The flagship all-electric vehicle from Volvo’s Polestar brand will be available in Australia from next year, it has been announced.
The Polestar 2, which is the second to bear the Polestar name but the first full electric vehicle from parent company Volvo, will arrive in late 2020 and be available for sale online.
The Polestar 2, which is a premium 5-door liftback style vehicle, is considered a serious contender to the domination of EV pioneer Tesla.
First unveiled at this year’s Geneva Auto Show, it has a 78kWh battery, dual motors offering 300kW power combined, 330Nm torque.
And, with a targeted 500km range, the Polestar could be well accepted in the Australian marketplace.
Polestar, which evolved out of Swedish-Chinese Volvo’s first eponymous plug-in hybrid vehicle, is being set a target of up to 1,800 vehicles to be sold within its first 12 months in Australia.
The news came from Polestar global COO Jonathan Goodman during an event in Gothenburg, Sweden, last week.
“That’s the kind of throughput we’re looking for [dealers] to make reasonable money,” Goodman said according to Car Sales.
“Australia is very much an interesting market for us to look at and an attractive market.”
“Our plans will be probably be back-end of 2020 to launch Polestar 2 in Australia in right-hand drive. We are in the process of working on that and we are now going to sit down with the team at Volvo Car Australia to establish how we go about doing it.”
Speaking to a media contingent, Goodman said the Polestar would be showcased at two to three “Polestar Spaces” located at Volvo dealerships, including in Sydney and Melbourne and possibly also Brisbane, with 500-600 sales per year at each location expected.
Goodman says this will make the car purchasing process easy – the 250 square metre spaces which will be located in high traffic shopping centres will be staffed not by salespeople but “product experts”.
“In simple terms, we want to put a bit of fun back into retail,” said Goodman.
“What we wanted to do was create something that was a bit more intimate, that was in town centres where people go to shop anyway, to make it a bit more accessible, and certainly less intimidating.”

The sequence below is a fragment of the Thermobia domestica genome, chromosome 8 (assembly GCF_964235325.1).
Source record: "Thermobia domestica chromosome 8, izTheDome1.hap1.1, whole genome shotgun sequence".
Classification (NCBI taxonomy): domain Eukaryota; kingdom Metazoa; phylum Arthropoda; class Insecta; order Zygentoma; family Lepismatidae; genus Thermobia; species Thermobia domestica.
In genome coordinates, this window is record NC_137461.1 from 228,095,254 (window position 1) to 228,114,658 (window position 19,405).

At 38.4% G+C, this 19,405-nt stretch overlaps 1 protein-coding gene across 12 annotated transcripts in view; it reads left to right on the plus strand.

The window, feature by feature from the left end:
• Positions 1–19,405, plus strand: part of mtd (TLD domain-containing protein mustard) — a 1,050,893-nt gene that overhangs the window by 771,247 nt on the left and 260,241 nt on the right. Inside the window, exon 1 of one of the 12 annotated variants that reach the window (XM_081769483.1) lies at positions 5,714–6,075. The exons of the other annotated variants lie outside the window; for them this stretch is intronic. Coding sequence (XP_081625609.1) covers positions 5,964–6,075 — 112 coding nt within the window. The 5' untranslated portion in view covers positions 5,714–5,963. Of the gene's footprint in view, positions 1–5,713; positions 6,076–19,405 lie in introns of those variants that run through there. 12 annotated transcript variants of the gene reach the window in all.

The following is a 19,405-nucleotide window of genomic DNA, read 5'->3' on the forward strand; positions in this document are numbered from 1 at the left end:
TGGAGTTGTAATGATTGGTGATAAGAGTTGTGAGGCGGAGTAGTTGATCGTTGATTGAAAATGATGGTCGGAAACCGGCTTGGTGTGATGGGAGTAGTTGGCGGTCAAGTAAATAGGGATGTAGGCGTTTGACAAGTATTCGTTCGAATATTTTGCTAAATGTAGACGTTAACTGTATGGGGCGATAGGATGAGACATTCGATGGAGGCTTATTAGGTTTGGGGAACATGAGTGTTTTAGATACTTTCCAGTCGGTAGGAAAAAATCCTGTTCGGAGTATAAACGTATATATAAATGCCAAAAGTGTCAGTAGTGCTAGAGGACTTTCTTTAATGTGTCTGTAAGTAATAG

While the vehicles will be available to buy outright, Goodman expects a considerable proportion will be sold on a subscription plan that covers all car ownership basics – maintenance, servicing and cleaning.
Owners won’t even have to take their vehicle to a dealership – servicing staff will use a digital key to access, service and return the vehicle while the owner is at work.
With the Polestar company owned jointly by Volvo and its parent company Geely, the Swedish-Chinese carmaker will make the Polestar 2 in Luqiao, China.
While a price for Australia has not yet been set, it is expected to come in at far less than the first Polestar, which carried a hefty price tag of €150,000 ($A240,000 at today’s rates – it was never available here however).
With a starting price of €39,900 ($A63,720 at today’s rates), in Germany, it is thought that the Polestar will cost around $A90,000 in Australia.
Down the track, Goodman hinted that a cheaper version with smaller range may become available, to be followed by a Polestar 3 “SUV Coupe”.
Bridie Schmidt is lead reporter for The Driven, sister site of Renew Economy. She specialises in writing about new technology and has been writing about electric vehicles for two years. She has a keen interest in the role that zero emissions transport has to play in sustainability and is co-organiser of the Northern Rivers Electric Vehicle Forum.